Keep Going or Stop?

Rob Bell has announced an event.  It’s called “Keep Going” and is…

“for all of you who are growing and learning and changing and evolving and you’re discovering that not everyone around you is seeing what you’re seeing. Friends, family, spouses, coworkers, employers-what do you do when you’re more alive than ever, and yet all this new life is also bringing with it all kinds of disruption and grief and criticism and even loneliness? For some of you who are leaders, your growth has direct implications for your employment. For others, the new life you’re experiencing is deeply unsettling for some of your most significant relationships.”

The speakers are all white and include Vicky Beeching, Carlton Cuse, Kristin Bell and Pete Rollins.  The same Pete Rollins who only last week declared that calling out narcissism and male violence against women was “a reductionist and violent act that allows for dehumanization and lack of empathy”.

Last week I wrote a post about about Woman Hating.  And I’m back writing about it again.  I know, I know.  I keep going on about it. I’m not going to apologise, because while there’s woman hating, it needs to be brought into the light.

A few weeks ago Steve Chalke declared that serial sex offending is a “gap between aspiration and behaviour”.

Recently Pete Rollins stated that narcissism is a form of self-hatred.  It’s not.  That is one of many myths about narcissism.  He said that publicly calling a narcissist to account is “shaming” and that narcissists are basically pariahs. The fact that narcissists are generally extremely well liked and are given platforms and prestige because they fit the “charismatic leader” role seems neither here nor there to him.  His blog is essentially about rebuffing criticism of his ongoing support for Tony Jones.  Julie McMahon, Tony Jones’ ex-wife has shared her story HERE.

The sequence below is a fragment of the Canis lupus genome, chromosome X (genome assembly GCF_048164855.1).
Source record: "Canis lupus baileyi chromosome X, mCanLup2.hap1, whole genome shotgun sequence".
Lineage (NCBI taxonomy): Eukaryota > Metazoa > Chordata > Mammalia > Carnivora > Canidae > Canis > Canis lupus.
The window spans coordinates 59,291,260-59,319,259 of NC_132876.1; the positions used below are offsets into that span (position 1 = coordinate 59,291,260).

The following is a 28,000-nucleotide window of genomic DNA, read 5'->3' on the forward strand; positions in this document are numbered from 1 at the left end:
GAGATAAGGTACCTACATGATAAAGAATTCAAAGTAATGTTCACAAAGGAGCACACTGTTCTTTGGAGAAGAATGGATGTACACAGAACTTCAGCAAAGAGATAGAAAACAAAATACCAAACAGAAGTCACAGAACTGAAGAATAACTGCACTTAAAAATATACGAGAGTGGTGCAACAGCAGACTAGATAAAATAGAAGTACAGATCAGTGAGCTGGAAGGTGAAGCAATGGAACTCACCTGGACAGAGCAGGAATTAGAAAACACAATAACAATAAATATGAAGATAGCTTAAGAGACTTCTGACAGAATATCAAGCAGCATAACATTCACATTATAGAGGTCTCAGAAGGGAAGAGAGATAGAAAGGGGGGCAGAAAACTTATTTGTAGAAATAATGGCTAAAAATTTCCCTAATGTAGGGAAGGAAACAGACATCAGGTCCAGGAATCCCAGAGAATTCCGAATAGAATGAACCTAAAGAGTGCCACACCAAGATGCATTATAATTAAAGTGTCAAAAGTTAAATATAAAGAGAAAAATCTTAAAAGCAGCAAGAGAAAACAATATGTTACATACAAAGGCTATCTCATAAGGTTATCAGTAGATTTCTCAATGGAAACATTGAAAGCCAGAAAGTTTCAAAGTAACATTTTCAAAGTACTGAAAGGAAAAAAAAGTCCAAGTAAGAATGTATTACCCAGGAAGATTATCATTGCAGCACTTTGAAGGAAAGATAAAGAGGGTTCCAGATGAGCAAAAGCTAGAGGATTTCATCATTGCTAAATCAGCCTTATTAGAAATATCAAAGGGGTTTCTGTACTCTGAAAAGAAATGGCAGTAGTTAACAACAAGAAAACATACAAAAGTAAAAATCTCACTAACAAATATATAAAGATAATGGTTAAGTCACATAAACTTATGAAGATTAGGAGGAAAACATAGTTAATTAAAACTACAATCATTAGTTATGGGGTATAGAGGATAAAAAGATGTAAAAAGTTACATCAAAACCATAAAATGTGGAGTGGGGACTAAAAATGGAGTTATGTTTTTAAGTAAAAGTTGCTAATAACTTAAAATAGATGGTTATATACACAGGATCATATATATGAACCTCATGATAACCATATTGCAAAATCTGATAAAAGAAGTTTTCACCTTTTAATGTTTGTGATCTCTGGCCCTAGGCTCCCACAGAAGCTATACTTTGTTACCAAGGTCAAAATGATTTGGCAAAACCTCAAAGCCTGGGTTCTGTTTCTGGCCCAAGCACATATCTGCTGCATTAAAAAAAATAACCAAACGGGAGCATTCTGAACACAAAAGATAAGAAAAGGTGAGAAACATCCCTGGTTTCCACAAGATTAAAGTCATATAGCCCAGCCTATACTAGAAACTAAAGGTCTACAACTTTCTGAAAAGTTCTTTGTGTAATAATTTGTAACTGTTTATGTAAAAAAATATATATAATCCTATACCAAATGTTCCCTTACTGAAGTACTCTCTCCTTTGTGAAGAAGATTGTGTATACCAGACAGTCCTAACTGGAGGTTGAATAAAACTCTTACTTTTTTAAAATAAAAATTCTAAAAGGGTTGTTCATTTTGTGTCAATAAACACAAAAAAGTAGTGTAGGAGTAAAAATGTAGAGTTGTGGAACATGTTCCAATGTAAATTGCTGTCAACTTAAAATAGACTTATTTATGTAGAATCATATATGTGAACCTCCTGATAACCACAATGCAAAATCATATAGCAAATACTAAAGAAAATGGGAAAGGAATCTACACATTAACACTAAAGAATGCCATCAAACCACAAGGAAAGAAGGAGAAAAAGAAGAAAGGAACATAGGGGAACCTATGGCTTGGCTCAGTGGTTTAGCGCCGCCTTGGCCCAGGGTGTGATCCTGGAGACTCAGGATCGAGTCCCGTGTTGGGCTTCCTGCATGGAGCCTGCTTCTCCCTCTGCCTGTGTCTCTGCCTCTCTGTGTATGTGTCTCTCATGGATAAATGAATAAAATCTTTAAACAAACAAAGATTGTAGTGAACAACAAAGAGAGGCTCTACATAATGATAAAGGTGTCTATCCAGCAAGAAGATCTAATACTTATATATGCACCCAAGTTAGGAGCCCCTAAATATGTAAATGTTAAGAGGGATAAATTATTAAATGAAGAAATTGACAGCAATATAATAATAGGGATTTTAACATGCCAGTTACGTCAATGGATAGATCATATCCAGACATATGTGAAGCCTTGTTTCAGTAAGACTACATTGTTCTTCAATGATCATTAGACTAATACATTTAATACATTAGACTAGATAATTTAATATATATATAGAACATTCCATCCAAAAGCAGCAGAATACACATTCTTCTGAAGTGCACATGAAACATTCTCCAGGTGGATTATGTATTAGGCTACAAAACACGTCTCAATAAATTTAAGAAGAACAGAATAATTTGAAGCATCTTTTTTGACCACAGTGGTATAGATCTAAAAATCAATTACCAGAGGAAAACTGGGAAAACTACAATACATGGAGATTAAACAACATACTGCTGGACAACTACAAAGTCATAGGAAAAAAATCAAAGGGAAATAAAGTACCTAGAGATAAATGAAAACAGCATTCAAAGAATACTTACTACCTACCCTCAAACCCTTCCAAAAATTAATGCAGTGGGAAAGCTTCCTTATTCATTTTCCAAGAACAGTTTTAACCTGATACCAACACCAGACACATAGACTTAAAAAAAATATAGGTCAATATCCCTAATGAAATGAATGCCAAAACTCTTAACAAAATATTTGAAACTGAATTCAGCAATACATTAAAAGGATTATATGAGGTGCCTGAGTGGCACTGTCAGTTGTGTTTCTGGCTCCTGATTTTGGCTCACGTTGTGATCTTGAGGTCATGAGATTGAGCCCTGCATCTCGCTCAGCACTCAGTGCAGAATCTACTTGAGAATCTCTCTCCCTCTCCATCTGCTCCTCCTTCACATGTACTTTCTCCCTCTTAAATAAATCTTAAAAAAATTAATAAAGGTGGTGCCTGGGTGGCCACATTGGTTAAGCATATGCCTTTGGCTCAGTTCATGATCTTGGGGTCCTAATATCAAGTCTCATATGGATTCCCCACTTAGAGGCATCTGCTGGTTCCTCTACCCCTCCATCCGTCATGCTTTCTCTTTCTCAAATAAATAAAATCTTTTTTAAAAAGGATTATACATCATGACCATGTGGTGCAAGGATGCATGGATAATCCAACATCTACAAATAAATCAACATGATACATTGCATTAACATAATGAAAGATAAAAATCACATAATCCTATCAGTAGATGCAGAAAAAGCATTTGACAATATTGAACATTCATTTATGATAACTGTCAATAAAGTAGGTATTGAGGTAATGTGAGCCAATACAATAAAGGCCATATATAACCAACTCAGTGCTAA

There’s also Mark Driscoll’s grand re-emergence at the Thrive Conference in recent weeks claiming he was the victim of injustice, regardless of the evidence he was an abusive and dangerous leader who hurt thousands.  And most people sat at the conference and applauded him at the end of his talk.

The tale of the two Mars Hills is an interesting one, with Mark Driscoll founding a church called Mars Hill which preached reformed (extremely conservative) theology at one end of the spectrum.  And Rob Bell who led a church called Mars Hill at the other end.

In recent years Rob Bell has become part of the emergent church.  He has partnered with the aforementioned Pete Rollins for this event.  Rollins practices a form of Christian atheism suggesting we all need to deconstruct religion to the point where we realise there isn’t a God anyway.  He presents this as a new and radical way to be Christian, a way which involves no god, Jesus or the Holy Spirit.  But hey!  He’s called it “pyrotheology” so that’s okay.

The two white, privileged men; Rob Bell and Mark Driscoll.  They have grown followings and created Personal Brands.  They seem to have nothing in common, at least theologically.

Yet here I am writing about the whitewashing of men’s violence and abuse, in favour of the cause, from both ends of the theological spectrum.